And nope, as in my biography, I’m not good enough for session playing yet which I will quite happily admit, and at least from this site will know the etiquette when and if I ever am good enough!! I love going to sessions and love the freedom to go with the flow you see in musicians, obviously though within reason (not bursting into a Pogues song, can’t stand them anyway…!). There is a growing trend here though that in order to get the punters in, a lot of sessions are paid and do not welcome strays. There’s one local session I’ve been to a few times but it’s kinda obvious they’re playing to get paid and not playing because they love the music. They almost look bored and are going through the motions.

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Re: Why the snobbery?

Rayzore

Been away and only just came in on this.

Imagine a few guys going to play a bit of basketball - perhaps just in a knockabout fun fashion. They do it regularly. Then someone comes along, jumps in among them and after a couple of minutes says "Lets put the ball on the ground and play soccer now". If the basketballers say no, are they being snobbish? No - its just not what they went there for.

You say "I really enjoy sessions, playing or just listening, but an evening gets terrible boring for me when it’s just tune after tune."

You are like a guy who wants to play soccer - why not go somewhere where they do - there are plenty of sessions about. If there aren’t then you should start one. But don’t expect the basketballers to change their preferences.

My 50,000 yen’s worth of mixed metaphors.

Cheers
Dave

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50000 yen would come in handy right now…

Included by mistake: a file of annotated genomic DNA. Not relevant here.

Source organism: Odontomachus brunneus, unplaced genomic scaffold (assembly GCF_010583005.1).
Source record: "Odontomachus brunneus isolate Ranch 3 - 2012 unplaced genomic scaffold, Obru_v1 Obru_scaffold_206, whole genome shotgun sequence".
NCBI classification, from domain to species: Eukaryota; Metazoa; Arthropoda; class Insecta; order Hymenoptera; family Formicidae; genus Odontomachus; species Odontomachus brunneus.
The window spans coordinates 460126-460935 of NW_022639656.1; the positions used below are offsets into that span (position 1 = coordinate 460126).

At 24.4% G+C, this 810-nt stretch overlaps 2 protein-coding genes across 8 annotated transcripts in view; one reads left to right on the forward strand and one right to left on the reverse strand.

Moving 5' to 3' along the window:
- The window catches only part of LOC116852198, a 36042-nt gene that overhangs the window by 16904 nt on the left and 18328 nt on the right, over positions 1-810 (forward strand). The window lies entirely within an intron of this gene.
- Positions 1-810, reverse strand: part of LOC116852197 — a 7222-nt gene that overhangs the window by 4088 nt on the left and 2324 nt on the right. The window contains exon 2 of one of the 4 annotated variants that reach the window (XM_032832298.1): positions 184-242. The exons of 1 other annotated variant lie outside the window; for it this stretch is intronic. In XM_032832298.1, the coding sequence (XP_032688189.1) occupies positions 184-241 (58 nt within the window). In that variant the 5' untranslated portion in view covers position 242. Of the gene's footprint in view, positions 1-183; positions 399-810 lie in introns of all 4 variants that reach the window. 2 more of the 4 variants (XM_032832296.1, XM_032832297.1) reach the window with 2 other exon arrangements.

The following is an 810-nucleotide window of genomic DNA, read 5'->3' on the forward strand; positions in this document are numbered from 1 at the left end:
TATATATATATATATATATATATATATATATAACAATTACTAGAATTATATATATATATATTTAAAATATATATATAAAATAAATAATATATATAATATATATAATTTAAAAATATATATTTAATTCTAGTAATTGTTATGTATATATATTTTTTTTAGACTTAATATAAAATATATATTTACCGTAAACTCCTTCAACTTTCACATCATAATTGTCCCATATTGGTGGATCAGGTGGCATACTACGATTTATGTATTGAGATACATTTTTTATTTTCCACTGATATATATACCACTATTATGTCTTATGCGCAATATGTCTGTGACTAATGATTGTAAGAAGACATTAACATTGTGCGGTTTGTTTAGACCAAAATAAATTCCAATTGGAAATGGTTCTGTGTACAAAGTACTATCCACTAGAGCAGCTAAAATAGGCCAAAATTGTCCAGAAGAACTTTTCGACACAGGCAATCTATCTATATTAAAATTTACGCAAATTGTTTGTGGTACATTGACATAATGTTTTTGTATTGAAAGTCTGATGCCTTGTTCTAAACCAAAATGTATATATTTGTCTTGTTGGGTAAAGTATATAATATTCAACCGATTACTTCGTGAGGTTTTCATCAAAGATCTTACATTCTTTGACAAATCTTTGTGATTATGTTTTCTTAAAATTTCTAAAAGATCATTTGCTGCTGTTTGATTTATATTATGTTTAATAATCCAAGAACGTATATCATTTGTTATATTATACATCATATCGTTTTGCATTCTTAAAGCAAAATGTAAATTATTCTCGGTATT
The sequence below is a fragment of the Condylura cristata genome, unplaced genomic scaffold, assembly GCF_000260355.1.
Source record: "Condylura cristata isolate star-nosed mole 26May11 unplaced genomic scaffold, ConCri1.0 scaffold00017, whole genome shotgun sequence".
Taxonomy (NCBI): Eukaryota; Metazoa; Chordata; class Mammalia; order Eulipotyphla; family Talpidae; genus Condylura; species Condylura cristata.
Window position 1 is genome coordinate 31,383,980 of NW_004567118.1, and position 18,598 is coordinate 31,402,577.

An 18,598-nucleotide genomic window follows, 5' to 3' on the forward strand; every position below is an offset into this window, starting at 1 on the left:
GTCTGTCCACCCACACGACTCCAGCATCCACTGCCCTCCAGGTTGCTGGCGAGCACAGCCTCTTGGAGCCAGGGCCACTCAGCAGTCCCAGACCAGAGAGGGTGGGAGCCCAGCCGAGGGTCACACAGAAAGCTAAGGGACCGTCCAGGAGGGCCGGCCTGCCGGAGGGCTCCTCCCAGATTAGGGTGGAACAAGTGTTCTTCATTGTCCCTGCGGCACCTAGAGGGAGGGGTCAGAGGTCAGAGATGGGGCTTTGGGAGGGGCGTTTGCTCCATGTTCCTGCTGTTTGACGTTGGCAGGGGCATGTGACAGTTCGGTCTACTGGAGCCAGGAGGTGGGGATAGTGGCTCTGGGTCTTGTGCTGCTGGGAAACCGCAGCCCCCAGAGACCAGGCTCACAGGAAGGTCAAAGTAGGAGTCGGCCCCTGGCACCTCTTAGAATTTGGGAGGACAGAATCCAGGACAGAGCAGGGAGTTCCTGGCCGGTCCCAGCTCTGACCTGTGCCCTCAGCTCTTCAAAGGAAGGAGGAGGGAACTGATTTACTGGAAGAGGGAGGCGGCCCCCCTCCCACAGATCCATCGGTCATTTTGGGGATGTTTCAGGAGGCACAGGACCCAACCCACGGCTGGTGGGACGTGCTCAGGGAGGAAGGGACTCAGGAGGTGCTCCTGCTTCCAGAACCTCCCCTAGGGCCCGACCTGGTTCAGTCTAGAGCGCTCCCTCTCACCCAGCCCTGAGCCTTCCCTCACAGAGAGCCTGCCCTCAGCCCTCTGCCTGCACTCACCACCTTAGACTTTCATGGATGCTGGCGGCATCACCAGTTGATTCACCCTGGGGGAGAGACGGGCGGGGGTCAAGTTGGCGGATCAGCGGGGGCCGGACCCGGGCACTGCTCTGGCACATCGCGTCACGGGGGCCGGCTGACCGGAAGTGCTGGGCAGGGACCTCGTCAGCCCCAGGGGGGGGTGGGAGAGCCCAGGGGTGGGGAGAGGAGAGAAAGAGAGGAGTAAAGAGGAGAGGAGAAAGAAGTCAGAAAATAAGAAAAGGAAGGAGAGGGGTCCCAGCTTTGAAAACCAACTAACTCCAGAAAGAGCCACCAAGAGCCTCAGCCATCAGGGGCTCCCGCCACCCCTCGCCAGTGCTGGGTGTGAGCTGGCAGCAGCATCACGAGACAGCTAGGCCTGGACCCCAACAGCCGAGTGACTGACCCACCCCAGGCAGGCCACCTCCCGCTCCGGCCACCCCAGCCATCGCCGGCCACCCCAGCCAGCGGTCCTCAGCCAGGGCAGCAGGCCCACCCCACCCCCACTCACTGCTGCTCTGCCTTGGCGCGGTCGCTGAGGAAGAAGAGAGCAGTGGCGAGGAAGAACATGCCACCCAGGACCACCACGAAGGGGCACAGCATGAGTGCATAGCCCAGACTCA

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(Still seems to be some glow of the original topic left in this thread, so I’ll use the opportunity to ease of some frustration)

In Norway there aren’t that many opportunities to play irish music, and the two regular sessions are always crowded with guitar players. The tune addicts amongst us have tried to set up alternative sessions, but it does’nt take too long before the gang starts to show up and sing their songs. There is a rivalry between the tune players and the singers, but mostly on good terms.

I have for a long time been going along with the "if you can’t beat them, join them", getting my full share of instrumental backup training, and tried to recruit co-players through the jungle telegraph (sms..) when going. But last time I had it. One of the singers sang between 15 and 20 songs - almost none-stop. This one singer used more than 50% of the bandwidth and still there were 5 or 6 others eager to take their turn. In my mind sessions should be the joint forces creating music with the occational performance adding spice to the craic, not the other way round.